As with most spycops managers, HN58 had previously been an undercover officer himself. As he was so morally bankrupt when a manager, it stands to reason that he would have acted unethically whilst undercover. Mitting coyly told the hearing that HN58 was nothing to worry about. He had to be pressed on his reasons for saying this, and eventually made it plain:
‘We have had examples of undercover male officers who have gone through more than one long-term permanent relationship, sometimes simultaneously. There are also officers who have reached a ripe old age who are still married to the same woman that they were married to as a very young man. The experience of life tells one that the latter person is less likely to have engaged in extra-marital affairs than the former.’
The court was awash with confusion and amazement. Had we really heard that right? Mitting thinks if an officer is still married to the person they were with before deployment then he can safely assume they are incapable of having had sexual relationships with women they spied on, and indeed any other form of serious misconduct. Mitting says that, on this basis, he will deny victims the chance to examine any evidence about those officers.
The spycops scandal began with the exposure of Mark Kennedy in 2010. The Met have reached settlements with four different women Kennedy had significant long-term relationships with, and activists say there were a number of others he had more brief sexual encounters with. He had been married for nine years before his deployment in 2003, and remained married until the public revelations let his family know the truth about him.
Had it been some other officer exposed instead, Kennedy would now be in HN58’s position of asking for anonymity and being granted it because Mitting feels that, due to his enduring marriage, Kennedy cannot have committed his slew of sexual abuses, nor been instrumental in 49 wrongful convictions.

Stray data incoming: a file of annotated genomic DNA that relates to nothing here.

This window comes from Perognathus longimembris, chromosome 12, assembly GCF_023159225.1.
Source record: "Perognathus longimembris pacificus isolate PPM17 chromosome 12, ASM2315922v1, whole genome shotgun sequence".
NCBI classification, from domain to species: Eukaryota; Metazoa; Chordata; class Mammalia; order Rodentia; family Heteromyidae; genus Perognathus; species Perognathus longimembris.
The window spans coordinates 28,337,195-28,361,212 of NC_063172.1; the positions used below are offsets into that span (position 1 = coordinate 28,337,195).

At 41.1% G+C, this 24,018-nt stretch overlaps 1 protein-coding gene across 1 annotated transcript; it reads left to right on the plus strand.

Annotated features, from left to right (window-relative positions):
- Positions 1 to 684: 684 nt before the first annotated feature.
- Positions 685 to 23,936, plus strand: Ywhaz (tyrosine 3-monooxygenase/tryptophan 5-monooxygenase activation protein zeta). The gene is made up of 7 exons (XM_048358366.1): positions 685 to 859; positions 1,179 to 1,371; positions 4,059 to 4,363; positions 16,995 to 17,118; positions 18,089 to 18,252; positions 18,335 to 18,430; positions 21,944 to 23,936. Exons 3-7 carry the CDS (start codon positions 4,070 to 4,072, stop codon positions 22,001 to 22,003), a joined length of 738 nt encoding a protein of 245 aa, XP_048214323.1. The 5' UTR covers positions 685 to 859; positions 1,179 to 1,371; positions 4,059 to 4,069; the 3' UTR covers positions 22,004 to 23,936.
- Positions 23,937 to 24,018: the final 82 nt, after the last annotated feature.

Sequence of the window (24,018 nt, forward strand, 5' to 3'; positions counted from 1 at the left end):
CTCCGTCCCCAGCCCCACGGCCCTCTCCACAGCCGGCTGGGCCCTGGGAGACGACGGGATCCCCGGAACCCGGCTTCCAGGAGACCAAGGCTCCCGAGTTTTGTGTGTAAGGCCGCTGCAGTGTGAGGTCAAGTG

Mitting was clearly unsettled by the vocal response to his reasoning and said: ‘I may be old-fashioned.’ That doesn’t begin to cover it. There has never been a time without men having extramarital affairs and lying about it. And that’s before we consider the special abilities of these particular men. What’s to stop trained manipulators and abusers using their skills on their wives as well as their targets?
With such a ridiculous declaration, the last dribble of hope for the Inquiry dried up. There is clearly no way Mitting can carry on at the helm if it is to have any hope of fulfilling its purpose. Without people at the top who understand the concerns of victims, these processes can only ever betray those they exist to serve.
For the Stephen Lawrence inquiry, Sir William Macpherson had a panel of advisors. The Hillsborough Independent Panel went further, dispensing with the judge-led format and thereby succeeding where the Taylor inquiry had failed. Mitting seems unable to grasp that the Undercover Policing Inquiry exists to expose police wrongdoing. It can’t go on like this. Under him, it is starting to feel a lot like the deceived women’s gruelling civil cases where police used the most contorted reasoning to avoid accountability. The Inquiry is straying far from its remit. Mitting should be uncovering a path to the truth. Instead, he is an obstacle.
This article was first published on March 5, 2018